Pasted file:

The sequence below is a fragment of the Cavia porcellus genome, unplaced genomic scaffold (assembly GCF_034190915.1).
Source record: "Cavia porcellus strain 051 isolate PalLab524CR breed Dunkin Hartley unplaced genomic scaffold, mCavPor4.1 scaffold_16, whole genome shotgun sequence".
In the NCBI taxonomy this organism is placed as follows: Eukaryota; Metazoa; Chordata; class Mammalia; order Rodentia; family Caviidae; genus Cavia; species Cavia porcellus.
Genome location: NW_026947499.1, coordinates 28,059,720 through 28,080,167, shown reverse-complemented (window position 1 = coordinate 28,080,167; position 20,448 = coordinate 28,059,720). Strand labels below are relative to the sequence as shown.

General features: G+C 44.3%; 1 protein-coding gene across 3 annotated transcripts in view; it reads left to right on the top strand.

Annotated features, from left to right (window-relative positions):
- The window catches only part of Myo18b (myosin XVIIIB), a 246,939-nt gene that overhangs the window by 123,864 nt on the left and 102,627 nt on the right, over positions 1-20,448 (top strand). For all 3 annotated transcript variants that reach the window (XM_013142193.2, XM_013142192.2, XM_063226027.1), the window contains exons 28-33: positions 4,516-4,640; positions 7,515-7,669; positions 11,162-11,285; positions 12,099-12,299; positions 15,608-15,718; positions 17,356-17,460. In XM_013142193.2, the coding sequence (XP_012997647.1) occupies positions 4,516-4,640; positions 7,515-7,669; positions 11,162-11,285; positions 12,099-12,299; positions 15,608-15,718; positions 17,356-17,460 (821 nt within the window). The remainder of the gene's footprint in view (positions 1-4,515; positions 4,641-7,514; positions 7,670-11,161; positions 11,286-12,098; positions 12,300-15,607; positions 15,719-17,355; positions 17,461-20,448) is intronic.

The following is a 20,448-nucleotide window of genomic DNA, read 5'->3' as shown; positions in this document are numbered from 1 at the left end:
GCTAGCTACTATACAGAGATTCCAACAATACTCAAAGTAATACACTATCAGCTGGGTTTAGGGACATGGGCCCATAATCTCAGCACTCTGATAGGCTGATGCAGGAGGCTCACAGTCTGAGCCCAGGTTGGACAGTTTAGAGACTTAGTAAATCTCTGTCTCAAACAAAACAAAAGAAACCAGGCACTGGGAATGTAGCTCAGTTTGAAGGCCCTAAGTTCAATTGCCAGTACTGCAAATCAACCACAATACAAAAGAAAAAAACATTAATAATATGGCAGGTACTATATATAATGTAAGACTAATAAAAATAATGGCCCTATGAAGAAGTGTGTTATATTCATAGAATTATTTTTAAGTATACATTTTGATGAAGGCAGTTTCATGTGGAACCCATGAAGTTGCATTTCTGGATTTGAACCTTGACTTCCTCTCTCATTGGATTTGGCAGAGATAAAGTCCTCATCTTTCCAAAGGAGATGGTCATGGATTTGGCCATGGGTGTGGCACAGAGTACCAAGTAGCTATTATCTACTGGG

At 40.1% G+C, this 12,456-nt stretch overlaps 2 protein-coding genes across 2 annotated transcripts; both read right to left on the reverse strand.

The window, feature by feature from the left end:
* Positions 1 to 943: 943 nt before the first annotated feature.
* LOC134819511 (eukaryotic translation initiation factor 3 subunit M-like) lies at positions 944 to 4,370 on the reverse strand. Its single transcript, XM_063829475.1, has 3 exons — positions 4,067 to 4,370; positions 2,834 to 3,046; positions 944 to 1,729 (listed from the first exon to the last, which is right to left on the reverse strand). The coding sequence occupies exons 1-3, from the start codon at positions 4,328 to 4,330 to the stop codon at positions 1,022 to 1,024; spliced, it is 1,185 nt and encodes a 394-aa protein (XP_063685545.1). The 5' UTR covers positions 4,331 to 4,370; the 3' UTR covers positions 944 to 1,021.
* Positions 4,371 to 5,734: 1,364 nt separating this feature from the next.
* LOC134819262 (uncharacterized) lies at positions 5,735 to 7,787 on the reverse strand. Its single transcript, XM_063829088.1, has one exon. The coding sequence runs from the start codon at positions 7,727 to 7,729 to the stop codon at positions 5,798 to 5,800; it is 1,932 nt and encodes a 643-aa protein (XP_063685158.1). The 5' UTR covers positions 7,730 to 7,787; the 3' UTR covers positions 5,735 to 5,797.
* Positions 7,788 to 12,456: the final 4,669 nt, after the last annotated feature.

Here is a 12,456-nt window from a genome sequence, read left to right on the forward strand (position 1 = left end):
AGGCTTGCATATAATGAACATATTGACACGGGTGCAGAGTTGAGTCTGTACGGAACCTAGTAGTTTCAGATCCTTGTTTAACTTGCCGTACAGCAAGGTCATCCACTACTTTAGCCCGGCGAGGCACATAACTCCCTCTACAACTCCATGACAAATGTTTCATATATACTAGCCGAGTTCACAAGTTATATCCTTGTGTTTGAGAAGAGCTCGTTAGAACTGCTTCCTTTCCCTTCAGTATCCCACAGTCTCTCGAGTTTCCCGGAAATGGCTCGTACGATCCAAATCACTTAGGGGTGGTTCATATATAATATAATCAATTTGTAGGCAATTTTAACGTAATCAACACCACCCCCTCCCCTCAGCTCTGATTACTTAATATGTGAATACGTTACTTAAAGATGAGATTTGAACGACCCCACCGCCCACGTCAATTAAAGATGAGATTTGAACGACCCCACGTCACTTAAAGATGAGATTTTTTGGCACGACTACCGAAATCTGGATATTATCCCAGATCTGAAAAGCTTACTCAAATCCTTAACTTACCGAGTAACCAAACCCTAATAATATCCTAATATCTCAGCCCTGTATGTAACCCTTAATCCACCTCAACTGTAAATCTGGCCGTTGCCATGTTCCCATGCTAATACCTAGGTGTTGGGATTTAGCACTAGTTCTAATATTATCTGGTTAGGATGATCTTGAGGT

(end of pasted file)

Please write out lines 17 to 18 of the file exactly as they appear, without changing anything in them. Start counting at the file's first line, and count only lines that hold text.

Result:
Here is a 12,456-nt window from a genome sequence, read left to right on the forward strand (position 1 = left end):
AGGCTTGCATATAATGAACATATTGACACGGGTGCAGAGTTGAGTCTGTACGGAACCTAGTAGTTTCAGATCCTTGTTTAACTTGCCGTACAGCAAGGTCATCCACTACTTTAGCCCGGCGAGGCACATAACTCCCTCTACAACTCCATGACAAATGTTTCATATATACTAGCCGAGTTCACAAGTTATATCCTTGTGTTTGAGAAGAGCTCGTTAGAACTGCTTCCTTTCCCTTCAGTATCCCACAGTCTCTCGAGTTTCCCGGAAATGGCTCGTACGATCCAAATCACTTAGGGGTGGTTCATATATAATATAATCAATTTGTAGGCAATTTTAACGTAATCAACACCACCCCCTCCCCTCAGCTCTGATTACTTAATATGTGAATACGTTACTTAAAGATGAGATTTGAACGACCCCACCGCCCACGTCAATTAAAGATGAGATTTGAACGACCCCACGTCACTTAAAGATGAGATTTTTTGGCACGACTACCGAAATCTGGATATTATCCCAGATCTGAAAAGCTTACTCAAATCCTTAACTTACCGAGTAACCAAACCCTAATAATATCCTAATATCTCAGCCCTGTATGTAACCCTTAATCCACCTCAACTGTAAATCTGGCCGTTGCCATGTTCCCATGCTAATACCTAGGTGTTGGGATTTAGCACTAGTTCTAATATTATCTGGTTAGGATGATCTTGAGGT